1. Passero
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    Passero Member

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    Freewriting

    Discussion in 'General Writing' started by Passero, Feb 8, 2014.

    What do you guys write about when you freewrite?

    I try to have at least one 10 minute freewrite session a day, just to get me started.
    I notice that all my freewriting is personal. I tend to loose my creativity while freewriting. This is probably because everywhere they say you shouldn't think and just write. Because of this, I feel like I'm doing a bad job when I pause and think for a few seconds. Is that really that bad?

    I want to use my imagination more while freewriting but that part of my brain seems to be blocked by the focus of the act of freewriting (don't think, just write).
     
  2. peachalulu
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    peachalulu Contributing Member Reviewer Contributor

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    I was reading Writing down the Bones - she had a good tip which I've been trying out - 3 minutes, three lines. 1 subject - anything goes. Usually I pick a word or just glance around or get inspired by what I'm watching on t.v. There's enough time to pause and think about the next line. Even rework it.

    Here's one I wrote watching some crummy old 80's movie -
    Every day I walk on stars.
    It’s no big deal.
    They got names too; Esther Williams and Ruby Keeler and Judy Garland.
     
  3. Cogito
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    Cogito Former Mod, Retired Supporter Contributor

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    Peter Elbow was one of my teachers in a college class "Writing and Experience." He is one of the better-known proponents of freewriting (Google him).

    I found the class, and especially the freewriting, pretty much worthless. I have had other writing classes that were far more useful.

    Peachalulu's exercise is not freewriting, and seems much more useful. It has direction, which freewriting lacks.
     
  4. Passero
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    @Cogito the book I'm reading actually refers to Peter Elbow when explaining the process of freewriting :) That book (Creative Writing: A workbook with readings) doesn't actually say that freewriting is essential. It just explains the process and purpose. I do like the purpose but as you say, it lacks direction.
     
  5. Tesoro
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    Tesoro Contributing Member Contributor

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    I realize, reading this, that I never practice freewriting. Why? I don't know. Guess I never had a reason to.
     
  6. mammamaia
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    mammamaia nit-picker-in-chief Contributor

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    i don't see what value freewriting can have to someone who wants to write professionally, for publication...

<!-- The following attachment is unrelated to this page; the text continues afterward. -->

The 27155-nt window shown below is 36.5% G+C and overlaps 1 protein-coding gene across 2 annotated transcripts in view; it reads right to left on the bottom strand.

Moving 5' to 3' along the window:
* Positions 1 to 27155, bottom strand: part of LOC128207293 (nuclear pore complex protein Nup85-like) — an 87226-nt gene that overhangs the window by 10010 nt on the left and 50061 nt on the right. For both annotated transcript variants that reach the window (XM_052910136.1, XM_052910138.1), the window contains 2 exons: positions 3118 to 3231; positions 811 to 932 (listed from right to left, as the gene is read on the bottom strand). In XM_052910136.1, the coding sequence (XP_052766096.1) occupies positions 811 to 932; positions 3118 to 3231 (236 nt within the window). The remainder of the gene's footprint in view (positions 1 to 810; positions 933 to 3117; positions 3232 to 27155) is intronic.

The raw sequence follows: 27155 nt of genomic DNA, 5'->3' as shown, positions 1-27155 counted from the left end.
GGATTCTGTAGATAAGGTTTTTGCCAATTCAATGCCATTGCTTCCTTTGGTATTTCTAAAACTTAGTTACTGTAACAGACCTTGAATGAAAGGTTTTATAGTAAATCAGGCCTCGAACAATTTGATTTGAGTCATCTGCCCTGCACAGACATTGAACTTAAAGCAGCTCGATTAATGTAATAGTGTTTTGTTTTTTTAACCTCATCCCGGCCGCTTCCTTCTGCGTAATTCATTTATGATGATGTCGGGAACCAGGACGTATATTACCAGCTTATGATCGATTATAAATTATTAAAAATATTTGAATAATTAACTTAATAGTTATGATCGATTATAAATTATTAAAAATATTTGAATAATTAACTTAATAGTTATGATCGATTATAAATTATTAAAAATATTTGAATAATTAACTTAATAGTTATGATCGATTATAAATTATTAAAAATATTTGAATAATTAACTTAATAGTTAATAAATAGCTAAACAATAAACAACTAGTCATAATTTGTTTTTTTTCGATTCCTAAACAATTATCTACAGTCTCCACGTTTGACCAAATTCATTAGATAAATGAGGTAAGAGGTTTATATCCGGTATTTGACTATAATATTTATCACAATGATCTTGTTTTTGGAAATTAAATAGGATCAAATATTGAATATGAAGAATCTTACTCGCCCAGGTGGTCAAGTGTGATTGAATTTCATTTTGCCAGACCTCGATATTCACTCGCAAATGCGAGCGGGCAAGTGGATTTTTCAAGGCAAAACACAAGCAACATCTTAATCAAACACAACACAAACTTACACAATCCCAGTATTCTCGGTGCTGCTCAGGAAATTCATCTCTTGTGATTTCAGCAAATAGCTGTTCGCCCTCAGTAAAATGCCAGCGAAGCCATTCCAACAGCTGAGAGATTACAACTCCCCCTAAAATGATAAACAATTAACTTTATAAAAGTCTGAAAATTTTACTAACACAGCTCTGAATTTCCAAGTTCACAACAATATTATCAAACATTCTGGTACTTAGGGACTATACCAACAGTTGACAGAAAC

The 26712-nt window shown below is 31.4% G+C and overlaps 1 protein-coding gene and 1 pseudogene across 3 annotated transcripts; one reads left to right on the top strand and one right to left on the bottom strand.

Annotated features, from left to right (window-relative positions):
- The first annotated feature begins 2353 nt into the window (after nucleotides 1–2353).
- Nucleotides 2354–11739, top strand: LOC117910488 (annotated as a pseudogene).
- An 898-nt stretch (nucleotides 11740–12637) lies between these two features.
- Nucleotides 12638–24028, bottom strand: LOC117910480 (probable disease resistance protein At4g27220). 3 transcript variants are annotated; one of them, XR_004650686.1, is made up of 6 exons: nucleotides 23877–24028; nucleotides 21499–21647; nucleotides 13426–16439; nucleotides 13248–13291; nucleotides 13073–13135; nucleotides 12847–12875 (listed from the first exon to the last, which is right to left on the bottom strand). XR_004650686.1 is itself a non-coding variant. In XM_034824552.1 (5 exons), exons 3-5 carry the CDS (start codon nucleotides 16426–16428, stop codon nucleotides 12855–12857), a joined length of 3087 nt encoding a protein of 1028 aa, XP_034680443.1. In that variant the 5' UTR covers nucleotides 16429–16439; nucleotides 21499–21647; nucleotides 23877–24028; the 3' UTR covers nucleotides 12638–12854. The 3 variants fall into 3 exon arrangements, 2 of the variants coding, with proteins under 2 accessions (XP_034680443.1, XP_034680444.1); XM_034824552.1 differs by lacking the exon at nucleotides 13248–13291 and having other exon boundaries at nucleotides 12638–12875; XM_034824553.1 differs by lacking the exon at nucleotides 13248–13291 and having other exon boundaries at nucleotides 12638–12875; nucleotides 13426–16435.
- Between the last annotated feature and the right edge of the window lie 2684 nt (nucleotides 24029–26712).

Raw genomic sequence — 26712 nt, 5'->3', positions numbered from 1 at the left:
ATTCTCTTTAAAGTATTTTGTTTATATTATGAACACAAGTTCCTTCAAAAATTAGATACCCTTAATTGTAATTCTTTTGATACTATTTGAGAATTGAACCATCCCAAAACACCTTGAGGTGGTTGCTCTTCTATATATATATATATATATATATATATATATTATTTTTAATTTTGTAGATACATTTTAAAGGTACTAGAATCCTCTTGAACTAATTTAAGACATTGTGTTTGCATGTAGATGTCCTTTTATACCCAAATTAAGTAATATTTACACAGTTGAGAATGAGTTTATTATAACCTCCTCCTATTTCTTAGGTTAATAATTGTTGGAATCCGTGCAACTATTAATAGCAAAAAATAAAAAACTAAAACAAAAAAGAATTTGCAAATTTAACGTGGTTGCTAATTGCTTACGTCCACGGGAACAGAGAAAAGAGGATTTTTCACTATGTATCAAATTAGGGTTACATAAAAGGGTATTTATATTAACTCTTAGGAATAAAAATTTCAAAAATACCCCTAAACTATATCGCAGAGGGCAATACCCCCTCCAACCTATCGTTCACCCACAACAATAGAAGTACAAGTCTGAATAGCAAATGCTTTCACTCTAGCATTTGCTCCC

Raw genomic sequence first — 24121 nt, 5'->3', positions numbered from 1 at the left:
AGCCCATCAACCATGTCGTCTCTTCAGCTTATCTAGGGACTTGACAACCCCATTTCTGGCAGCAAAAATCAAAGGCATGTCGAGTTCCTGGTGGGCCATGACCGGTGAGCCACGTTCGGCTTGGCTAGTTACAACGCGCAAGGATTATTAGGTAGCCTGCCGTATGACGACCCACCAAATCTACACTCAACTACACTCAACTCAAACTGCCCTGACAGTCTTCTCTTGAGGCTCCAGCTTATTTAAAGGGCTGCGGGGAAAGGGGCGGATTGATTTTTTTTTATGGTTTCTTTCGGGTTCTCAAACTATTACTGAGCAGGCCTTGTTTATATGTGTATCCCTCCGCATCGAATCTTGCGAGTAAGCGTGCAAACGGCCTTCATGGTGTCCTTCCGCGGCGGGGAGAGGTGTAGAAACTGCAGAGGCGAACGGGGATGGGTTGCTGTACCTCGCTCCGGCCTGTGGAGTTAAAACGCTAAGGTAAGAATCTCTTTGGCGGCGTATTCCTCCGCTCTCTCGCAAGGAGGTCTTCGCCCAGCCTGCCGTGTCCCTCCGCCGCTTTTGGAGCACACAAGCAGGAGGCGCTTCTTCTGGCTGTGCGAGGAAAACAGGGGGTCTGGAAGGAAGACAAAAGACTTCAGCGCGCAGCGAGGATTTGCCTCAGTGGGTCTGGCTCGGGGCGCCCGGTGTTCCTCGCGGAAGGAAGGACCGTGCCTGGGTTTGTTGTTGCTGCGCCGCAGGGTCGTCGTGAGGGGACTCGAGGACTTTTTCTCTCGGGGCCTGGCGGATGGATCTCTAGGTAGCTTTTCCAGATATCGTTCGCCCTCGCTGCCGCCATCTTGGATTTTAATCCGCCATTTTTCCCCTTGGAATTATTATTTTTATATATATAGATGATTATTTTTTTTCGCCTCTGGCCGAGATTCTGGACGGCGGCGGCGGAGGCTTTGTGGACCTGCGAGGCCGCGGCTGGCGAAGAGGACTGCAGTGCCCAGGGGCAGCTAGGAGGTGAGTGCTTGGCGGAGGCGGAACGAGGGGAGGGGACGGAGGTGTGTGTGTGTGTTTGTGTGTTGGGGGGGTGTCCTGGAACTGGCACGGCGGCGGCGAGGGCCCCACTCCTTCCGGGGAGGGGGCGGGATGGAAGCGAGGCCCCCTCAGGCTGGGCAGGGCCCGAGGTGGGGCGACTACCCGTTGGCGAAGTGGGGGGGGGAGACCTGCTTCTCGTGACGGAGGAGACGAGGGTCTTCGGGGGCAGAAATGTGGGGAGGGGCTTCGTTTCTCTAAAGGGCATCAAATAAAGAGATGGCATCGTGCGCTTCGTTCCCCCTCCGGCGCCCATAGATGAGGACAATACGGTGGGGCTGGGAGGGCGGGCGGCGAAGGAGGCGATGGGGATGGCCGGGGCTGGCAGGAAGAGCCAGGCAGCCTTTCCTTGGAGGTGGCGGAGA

and 'don't think, just write' is impossible to do by hand and, if done on a keyboard, would result in just a random series of letters, no words... because if you're not thinking of words, how can you write any?
     
  7. nastyjman
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    nastyjman Contributing Member

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    I have never heard of Elbow, but after searching him up, he's got my interest.

    I did some freewriting for the heck of it. Most of it were garbled words and nonsensical sentences -- like images from a dream that bares no superficial meaning. But I did get a nugget of an idea from it. What you can get from it are ideas, if you can extract them. But I only did that once, and thought that freewriting was another method of getting ideas.
     
  8. Siena
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    Siena Active Member

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    Believe me, many great writers do a looooooootta pausing and thinking before they write. Not a bad thing at all.
     
  9. nastyjman
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    nastyjman Contributing Member

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    Follow up... I bought his book "Writing With Power." So far, reading only the introduction, it looks interesting. I'd say it's another process to get the unwritten story on the page. If you want to do free writing, no one is going to stop you from experimenting with different types of processes.

    P.S.

    I bought the book because I'm a seat-of-the-pants writer. The only planning I do is writing down the storyline and the synopsis of the story I'm writing. I like to discover new scenes or elements in the way until I get to the end. The revising process, however, boy, it's long. But I'm learning in the process and gaining a speck of confidence.

    I think what's important is turning the unwritten story into a written mess. Some folks edit as they go, but personally I couldn't go further than a paragraph or two with that way. Some people outline before they write, but for me, I like discovering new elements as I go (although I risk writing myself into the thicket of the woods -- and I'm not suggesting outlines demand strict adherence).

    Find what works for you. Stick to it if you're comfortable with it. If you get too comfortable, you can always experiment.
     
    Last edited: Feb 18, 2014

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